Job Market Paper

Does the Left Breed Economic Informality? Party Strategies and Selective Enforcement in Brazil

Given their links to organized labor and reliance on working-class voters, leftist governments are expected to increase the number of people protected by job security rules. But do they? The long period of rule by left-leaning governments in Latin America since the early 2000s offers opportunities to test this supposition. As part of a broader project, I explore whether the left in power at the local level in Brazil uses its influence over labor inspectors to crack down on enterprises that employ non-contract, informal-sector workers. With a close-election regression-discontinuity design, I show that mayors from the Workers' Party (PT), far from encouraging a shift from unprotected (informal) to protected (formal) jobs, in fact increase the size of the informal sector. The PT's labor-market policies reflect its need to build a broad lower-class electoral coalition, one that includes both informal and formal-sector workers, whose preferences are in some ways at odds. My analysis reveals that the PT pursues a strategy of keeping barriers-to-entry to the formal sector, slowing down labor enforcement within small firms, and at the same time improving working conditions for informal-sector workers by incorporating them into worker-run informal sector enterprises

This paper contains parts of my book manuscript, The Left's Dilemma: Party Strategies and Informal Labor in Developing Economies. A summary of the book is available here.

Peer-Reviewed and Revise & Resubmit Articles

Sharing the Costs: Party Brands and Incumbency Spillovers in Brazil. Revise and Resubmit at The Journal of Politcs [abstract]

Do the Wealthy Oppose Redistribution? Public Price Shocks and Redistributive Preferences in Buenos Aires (with L. Schiumerini and S. Stokes). Forthcoming at the British Journal of Political Science [replication files]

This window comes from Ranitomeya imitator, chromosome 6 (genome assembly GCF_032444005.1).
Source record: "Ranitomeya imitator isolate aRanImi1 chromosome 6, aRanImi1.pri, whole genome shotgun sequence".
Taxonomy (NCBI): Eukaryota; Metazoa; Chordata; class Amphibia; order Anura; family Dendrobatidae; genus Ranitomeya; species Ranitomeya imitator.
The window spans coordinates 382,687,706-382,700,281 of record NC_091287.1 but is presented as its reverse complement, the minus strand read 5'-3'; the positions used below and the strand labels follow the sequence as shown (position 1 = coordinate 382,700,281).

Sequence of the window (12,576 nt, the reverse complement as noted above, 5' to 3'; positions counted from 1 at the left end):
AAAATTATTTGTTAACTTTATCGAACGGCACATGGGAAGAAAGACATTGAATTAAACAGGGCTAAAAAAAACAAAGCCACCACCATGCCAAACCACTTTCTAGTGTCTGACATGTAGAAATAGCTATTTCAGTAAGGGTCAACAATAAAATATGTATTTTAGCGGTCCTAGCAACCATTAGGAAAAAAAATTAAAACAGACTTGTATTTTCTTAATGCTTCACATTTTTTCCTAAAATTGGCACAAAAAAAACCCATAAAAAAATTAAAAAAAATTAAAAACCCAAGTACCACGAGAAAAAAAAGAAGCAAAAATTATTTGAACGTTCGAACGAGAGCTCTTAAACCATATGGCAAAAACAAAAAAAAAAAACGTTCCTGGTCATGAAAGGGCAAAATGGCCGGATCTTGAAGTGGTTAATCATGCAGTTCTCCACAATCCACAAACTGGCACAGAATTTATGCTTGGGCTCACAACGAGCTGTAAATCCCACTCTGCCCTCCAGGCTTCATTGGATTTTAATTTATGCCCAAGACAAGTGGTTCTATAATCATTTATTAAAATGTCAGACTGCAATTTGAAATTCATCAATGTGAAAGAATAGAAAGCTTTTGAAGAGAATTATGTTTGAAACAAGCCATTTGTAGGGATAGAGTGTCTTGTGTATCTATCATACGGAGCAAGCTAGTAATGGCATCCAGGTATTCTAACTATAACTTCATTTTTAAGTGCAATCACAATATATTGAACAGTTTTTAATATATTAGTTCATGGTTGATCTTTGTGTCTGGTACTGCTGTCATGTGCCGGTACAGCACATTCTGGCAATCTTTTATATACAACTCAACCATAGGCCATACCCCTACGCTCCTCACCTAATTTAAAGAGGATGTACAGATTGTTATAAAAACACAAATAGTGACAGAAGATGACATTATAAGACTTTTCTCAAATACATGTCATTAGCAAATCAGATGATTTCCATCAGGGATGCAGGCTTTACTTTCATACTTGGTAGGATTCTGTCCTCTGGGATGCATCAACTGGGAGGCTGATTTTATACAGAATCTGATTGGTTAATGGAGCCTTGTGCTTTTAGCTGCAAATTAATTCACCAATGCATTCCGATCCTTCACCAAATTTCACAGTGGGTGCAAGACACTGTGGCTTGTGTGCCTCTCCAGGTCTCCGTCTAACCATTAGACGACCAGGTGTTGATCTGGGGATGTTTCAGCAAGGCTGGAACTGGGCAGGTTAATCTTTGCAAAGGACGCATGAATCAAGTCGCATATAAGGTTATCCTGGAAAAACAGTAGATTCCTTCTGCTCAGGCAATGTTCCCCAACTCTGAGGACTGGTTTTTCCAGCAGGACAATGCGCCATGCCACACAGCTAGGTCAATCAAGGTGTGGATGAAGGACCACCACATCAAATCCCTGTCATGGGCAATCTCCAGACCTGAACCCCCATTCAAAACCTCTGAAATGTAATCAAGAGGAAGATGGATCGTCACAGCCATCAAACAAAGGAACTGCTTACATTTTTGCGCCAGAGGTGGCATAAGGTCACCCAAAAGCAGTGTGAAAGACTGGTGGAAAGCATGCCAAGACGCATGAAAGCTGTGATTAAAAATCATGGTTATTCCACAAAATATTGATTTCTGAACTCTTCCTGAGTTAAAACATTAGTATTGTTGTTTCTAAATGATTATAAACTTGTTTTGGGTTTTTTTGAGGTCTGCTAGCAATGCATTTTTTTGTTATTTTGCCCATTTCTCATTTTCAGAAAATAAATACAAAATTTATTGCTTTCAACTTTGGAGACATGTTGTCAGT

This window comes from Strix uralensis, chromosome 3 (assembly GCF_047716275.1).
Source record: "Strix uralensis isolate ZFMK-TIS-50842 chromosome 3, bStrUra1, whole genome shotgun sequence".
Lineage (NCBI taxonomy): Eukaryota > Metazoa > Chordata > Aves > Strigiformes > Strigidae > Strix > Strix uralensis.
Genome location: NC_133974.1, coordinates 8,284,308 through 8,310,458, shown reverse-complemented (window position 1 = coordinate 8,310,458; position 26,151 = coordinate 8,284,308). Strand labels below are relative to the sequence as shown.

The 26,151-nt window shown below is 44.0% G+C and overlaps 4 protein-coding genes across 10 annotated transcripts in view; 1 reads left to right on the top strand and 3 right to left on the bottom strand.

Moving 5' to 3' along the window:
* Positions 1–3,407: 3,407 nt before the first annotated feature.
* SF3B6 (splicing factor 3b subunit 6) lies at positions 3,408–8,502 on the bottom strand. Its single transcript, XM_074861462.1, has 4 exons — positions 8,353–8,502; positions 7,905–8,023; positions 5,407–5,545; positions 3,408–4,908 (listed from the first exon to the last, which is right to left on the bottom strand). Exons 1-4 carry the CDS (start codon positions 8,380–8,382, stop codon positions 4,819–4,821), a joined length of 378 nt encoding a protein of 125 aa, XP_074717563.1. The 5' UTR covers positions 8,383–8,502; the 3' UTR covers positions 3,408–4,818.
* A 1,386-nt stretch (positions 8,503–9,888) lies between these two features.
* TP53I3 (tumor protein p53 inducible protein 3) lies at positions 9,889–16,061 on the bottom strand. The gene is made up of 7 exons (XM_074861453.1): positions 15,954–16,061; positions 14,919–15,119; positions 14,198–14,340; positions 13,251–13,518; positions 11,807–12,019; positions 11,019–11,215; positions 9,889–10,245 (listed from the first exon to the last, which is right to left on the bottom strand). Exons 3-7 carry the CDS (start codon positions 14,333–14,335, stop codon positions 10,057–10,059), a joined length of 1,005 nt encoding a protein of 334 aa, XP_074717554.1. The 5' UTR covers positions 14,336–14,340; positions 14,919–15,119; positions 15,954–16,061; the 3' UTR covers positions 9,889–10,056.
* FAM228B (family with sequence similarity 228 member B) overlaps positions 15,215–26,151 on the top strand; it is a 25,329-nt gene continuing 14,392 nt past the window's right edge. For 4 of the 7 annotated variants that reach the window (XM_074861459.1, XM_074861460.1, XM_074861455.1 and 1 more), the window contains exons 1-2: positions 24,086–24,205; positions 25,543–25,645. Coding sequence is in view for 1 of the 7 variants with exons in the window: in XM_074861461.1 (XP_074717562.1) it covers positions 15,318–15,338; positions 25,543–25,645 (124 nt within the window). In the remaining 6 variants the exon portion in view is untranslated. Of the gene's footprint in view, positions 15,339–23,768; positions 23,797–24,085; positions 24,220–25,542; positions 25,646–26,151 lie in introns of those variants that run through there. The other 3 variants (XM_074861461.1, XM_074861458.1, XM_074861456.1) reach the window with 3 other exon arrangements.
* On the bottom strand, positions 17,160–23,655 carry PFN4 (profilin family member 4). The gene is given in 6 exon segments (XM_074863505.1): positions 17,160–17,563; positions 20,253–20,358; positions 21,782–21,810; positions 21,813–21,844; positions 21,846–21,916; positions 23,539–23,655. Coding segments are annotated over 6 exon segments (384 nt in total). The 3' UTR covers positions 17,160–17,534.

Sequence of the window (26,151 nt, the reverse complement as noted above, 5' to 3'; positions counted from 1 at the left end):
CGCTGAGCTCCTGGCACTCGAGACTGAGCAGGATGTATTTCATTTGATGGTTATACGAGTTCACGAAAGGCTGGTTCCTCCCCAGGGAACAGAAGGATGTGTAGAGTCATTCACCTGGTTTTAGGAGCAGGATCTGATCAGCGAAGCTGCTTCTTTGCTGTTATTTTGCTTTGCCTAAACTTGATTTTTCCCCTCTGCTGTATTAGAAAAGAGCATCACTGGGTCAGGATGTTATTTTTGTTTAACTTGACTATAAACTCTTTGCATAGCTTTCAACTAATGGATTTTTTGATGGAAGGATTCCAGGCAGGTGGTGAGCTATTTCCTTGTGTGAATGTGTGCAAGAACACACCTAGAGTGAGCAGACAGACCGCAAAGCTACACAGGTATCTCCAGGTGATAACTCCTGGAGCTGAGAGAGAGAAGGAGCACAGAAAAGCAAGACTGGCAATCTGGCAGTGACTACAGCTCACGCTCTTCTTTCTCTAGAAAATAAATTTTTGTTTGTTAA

Argentine Presidentialism: From Crisis to Recomposition of Presidential Power, 2003–2007 (“El Presidencialismo Argentino: de la Crisis a la Recomposicion Actual, 2003–2007”), with N. Cherny and M. Novaro, in America Latina Hoy, 54, April 2010

Working Papers

Electoral Accountability with Myopic Voters: Evidence from Fatal Workplace Accidents [abstract]

Distributive Politics in Three-Level Systems: Evidence from a Large Land-Titling Program [abstract]

Work in Progress

Paying Not to Vote: Pocketbook Considerations and the Shape of the Electorate (with G. Julcarimna and G. Tuñón)

Perceptions of Land Inequality and the Demand for Redistribution. Experimental Evidence from Rural Colombia (A. Montoya and V. Paniagua)

Other Publications

"A significant minority of Americans say they could support a military takeover of the U.S. government," Monkey Cage Blog, Washington Post, February 16th, 2018

"Yes, U.S. election integrity could be improved. Here’s why the Pence commission probably won’t do it," Monkey Cage Blog, Washington Post, September 18th, 2017

"The U.S. could be free of gerrymandering. Here's how other countries do redistricting," Monkey Cage Blog, Washington Post, August 7th, 2017

From the Hegemonic to the Scrambled Stalemate, CLACS Working Paper, Brown University, May 2014

Gathering Beans: The Size of Legislative Coalitions in Argentina (1983-2008) (“Juntando Porotos: El Tamaño de las Coaliciones Legislativas en Argentina”), in A. Mustapic, A. Bonvecchi, and J. Zelaznik (comps.), Los Legisladores en el Congreso Argentino, Instituto Torcuato Di Tella, 2012

Lula and the Partido dos Trabalhadores adaptation process (“Lula y el proceso de adaptacion del PT a la hora de gobernar”) with V. Palermo, in Revista Argentina de Ciencia Politica, 9/10, 2006

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